Prosperous Gaming


At last the chagim are over, and a return to some sort of routine was possible. So, what better way to celebrate than restarting the regular games sessions? Newcomer Avri joined Azriel, Peleg, Rosalynn, Sheer, and me for some across the board action.

At the faraway end, Avri, Peleg and Sheer played a thrilling game of Automobiles. (At least, it sounded thrilling.) I believe Sheer won, though there were a couple of great runes celebrated by the others in the run up to the finishing line.

Then the terrific trio switched to R-Eco, with Sheer and Avri fighting it out to their mutual destruction, leaving Peleg to survive for the win. He’s a mean recycler is our Peleg!

At my end, Azriel, Rosalynn, and I played Dominion: Prosperity. Azriel won that by a single point. His combination was not that efficient, but did allow him run through his deck virtually every turn, with more than enough money to keep buying victory points. Rosalynn and I seemed to get caught with dud hands jammed up by these same victory point cards, but sadly not enough of them.

Then the same three did a quick game of Splendor. Just as I was about to get my ducks in order (or cards in this case) Rosalynn claimed the win.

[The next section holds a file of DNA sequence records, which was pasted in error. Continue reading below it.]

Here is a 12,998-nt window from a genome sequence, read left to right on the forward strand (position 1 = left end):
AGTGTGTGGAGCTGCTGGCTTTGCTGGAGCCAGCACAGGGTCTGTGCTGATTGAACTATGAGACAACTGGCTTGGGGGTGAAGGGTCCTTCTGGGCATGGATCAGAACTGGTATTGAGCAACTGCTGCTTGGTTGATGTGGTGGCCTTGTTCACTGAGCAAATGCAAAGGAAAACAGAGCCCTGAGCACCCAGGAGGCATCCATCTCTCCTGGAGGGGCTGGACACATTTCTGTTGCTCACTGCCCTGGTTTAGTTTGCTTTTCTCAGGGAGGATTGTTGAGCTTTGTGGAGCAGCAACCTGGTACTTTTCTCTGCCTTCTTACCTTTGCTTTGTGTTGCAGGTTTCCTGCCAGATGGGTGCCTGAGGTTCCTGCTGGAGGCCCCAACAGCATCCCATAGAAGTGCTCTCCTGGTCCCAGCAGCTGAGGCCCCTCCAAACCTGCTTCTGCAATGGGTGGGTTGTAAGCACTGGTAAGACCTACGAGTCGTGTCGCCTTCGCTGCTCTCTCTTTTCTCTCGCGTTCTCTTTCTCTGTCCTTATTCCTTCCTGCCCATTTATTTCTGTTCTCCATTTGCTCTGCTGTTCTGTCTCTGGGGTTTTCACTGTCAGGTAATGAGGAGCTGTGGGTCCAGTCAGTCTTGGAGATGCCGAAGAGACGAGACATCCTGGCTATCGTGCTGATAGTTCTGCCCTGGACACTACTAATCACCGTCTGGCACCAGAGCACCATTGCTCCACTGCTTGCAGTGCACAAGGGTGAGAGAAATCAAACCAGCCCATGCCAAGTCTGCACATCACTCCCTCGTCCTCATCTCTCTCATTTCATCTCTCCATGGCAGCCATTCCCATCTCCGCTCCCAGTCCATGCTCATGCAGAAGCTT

They retired, and I joined Avril, Peleg, and Sheer for a closing game of Reibach & Co. The lead went from player to player in the three scoring rounds, but I lucked out the best and managed a win by a couple of points. Luck, of course, played its part. The others refused to agree with me that it was the ultimate game of skill. Spoilsports!

Thanks to all for coming and making the night.

May your games always be good fun.

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The Killing II – David Hewson


The second in the series featuring the somewhat abrasive Detective Sarah Lund, sees old ghosts from Denmark’s wartime past stirred up. Our heroine, packed off out of the way to a remote posting after the disaster of the Nanna Birk Larsen case (in the first book), is brought back to solve the slaying of a female lawyer. Nothing, of course, is quite what it seems, and Lund can be relied upon to kick up enough of a storm to unsettle the perpetrator just as much as her colleagues.

The central character is uncompromising, and the portrayal no less so; she carries the show with aplomb, and the odd grimace as you wonder ‘how – or why – the hell did she do that?’ The plot is well constructed, and equally well revealed.

While not as fresh as the first book, it still packs a wallop. Highly recommended, but only after reading the first

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